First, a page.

i have starbucks friends. friends who wear certain boots and carry certain bags. i'm friends with girls who listen to one direction and pop bands. and guess what??? there is nothing basic about them. every single one of them have special, unique personalities, dreams, and struggles. every single one of them deals with demons and fears. every single one of them are exploding with potential, talents, and gifts that are unique to them and only them.

they are not basic. they are not just a statistic. no one is.

maybe some people would have said that the woman who wept on Jesus' feet was 'basic' trash, but Jesus saw value in her. maybe some people would have looked at the gentile woman and called her a 'dog' but Jesus saw value in her. maybe some people would have even looked at the disciples - a bunch of young, unschooled fishermen - and said they were pretty darn mainstream, doing exactly what EVERYONE else was doing, maybe they would have said there was really nothing special about those guys. but Jesus saw a revolution inside of them.

no one. no one. no one. is basic. 

on the contrary, we are complex. we are intricate. our hearts beat 115,200 times, our lungs draw 23,040 breaths, and about 700 different muscles move us forward, every single day. we're made up of 37.2 trillion cells, and for reference, that's more cells than there are stars in the milky way galaxy, there's about 100,000 miles of blood vessels in our bodies, and when we wake each morning, our brain instantly produces enough electricity to power a small light bulb.

and while my resentment for social media (and anything social tbh) runs deep, i don't really care how much time you spend on instagram, how many lattes you drink, or what color hair, or skin you have. i don't care what music you listen to. i don't care if you eat at chipotle and even take a photo while doing so. there is nothing basic about you.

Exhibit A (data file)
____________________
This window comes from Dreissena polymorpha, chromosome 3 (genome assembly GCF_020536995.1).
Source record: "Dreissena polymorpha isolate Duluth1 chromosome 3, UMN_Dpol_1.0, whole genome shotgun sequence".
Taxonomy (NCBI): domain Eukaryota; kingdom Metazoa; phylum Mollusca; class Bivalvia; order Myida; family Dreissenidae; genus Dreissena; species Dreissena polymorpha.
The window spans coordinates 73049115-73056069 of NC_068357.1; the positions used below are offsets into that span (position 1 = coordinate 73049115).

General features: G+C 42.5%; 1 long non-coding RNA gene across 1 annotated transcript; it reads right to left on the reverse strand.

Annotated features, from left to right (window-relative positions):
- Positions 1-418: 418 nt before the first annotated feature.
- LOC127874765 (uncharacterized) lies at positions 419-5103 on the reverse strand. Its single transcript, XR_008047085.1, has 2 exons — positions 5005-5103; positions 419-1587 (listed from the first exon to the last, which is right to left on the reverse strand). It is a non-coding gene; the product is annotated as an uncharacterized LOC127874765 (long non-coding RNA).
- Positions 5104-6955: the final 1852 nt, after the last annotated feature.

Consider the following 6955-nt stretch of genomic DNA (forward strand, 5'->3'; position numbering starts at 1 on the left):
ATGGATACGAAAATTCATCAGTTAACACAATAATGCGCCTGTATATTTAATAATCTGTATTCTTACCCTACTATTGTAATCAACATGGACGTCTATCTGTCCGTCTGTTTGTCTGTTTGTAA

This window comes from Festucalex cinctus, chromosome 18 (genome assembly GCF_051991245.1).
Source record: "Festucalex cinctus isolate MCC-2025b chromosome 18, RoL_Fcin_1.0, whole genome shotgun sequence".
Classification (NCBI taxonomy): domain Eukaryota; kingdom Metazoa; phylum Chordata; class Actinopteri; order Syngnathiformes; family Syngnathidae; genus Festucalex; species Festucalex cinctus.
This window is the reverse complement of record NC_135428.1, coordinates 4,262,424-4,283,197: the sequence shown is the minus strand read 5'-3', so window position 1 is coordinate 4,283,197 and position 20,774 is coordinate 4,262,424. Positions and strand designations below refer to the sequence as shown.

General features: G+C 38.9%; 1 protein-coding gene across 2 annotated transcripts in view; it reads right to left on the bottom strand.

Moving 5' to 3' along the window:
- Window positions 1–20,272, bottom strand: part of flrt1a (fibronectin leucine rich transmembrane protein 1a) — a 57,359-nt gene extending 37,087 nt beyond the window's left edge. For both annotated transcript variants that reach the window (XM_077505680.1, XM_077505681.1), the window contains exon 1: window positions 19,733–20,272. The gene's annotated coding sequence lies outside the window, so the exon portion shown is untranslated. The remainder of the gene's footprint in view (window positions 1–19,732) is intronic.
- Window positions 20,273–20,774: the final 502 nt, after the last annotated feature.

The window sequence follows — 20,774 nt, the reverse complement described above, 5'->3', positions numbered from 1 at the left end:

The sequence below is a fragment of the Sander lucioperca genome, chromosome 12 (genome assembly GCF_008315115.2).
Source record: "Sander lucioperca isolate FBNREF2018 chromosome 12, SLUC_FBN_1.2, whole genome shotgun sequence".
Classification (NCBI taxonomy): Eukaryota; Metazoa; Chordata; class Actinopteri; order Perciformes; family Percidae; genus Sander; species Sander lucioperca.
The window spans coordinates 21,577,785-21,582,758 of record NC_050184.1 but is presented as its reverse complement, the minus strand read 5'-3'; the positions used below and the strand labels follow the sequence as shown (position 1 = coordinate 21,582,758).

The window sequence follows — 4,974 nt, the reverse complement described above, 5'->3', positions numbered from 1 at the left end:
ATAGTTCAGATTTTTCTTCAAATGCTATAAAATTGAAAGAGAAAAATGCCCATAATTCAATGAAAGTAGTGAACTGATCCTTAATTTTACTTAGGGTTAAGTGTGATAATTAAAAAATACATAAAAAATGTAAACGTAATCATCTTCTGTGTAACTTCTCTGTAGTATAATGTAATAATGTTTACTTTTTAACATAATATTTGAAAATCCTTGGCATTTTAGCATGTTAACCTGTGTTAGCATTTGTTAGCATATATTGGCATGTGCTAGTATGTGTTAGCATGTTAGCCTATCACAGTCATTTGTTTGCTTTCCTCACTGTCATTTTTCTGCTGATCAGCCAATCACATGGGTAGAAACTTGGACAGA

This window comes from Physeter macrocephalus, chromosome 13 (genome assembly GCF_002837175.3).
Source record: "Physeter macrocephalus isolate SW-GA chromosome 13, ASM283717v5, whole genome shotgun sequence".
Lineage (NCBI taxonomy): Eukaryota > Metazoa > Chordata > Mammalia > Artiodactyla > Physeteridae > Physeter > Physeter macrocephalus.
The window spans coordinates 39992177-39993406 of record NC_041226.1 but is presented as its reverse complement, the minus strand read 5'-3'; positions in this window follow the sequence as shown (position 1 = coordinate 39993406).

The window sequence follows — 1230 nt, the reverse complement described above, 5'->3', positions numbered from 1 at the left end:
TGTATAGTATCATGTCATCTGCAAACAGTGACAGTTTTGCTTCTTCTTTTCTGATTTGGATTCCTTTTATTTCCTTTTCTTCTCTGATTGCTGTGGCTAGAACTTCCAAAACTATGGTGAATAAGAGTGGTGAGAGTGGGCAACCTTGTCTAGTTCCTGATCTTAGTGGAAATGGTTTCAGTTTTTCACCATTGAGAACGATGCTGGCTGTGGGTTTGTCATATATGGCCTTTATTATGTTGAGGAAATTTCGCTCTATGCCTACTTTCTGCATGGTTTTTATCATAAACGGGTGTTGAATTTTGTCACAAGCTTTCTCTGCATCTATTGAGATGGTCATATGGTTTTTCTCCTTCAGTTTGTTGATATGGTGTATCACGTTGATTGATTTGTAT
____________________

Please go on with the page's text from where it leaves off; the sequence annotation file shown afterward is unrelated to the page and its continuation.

mom says it's just because i'm a rebel, but i get so angry at the world. because it wants to make easily labeled machines out of people. i get so angry, especially around this time of year (valentines) because there's so much pushing and shoving and shouting from the world about what young women should look, sound, and be like. there's so much crap about how we should wear makeup and dress sexy and look a certain way. i resent that. i resent that so much. all this goes for guys too, i know guys get a ton of pressure about different things. but as a woman, i can only speak from my own experience.

i believe in a God who created us beautiful already. with my acne, and whether i'm dressed up, or wearing a baggy shirt and yoga pants. and guess what? i could guzzle pumpkin spice lattes and listen to a top 100s channel allll daaaay loooong and I STILL WOULDN'T BE BASIC. i believe in a God who created us intricately and uniquely, and who packed us full of potential - who made us for greatness.

i was talking to my mom the other day about how angry and frustrated i get, and how i sometimes want to just shut of my phone and laptop and never turn them back on, and just spend 100% of my time reading Martin Luther sermons, practicing karate, and eating organic food. but my mom was like "no, you were given your voice for a reason. this is what you need to be writing."

so here i am, being level with you. i was going to post something about finishing book 3, but then i was like "nah, this is more important." i usually don't talk a lot about the meaning behind things that i create, because i like the things i create to speak for themselves, as they were intended to. but this time, i felt an ache in my heart that brought me to this post. 

on valentines, in collaboration with BURNING YOUTH, i'll be releasing a slam poem i wrote about all of this, accompanied by a brilliant musical piece by my beautiful, talented sister Abbiee, composer/musician/songwriter. if you're unfamiliar with BY, hit it up here, and sign up for email so posts will hit your inbox. i'm excited about this one.

i love you guys so so so much. if you take nothing else away from this kind of messy post, i hope the fact that you are freaking special and unique sticks in your head and haunts you in your sleep forever more.


*EDIT* the slam poem is now up, and you can watch it here



lOVE,
kATE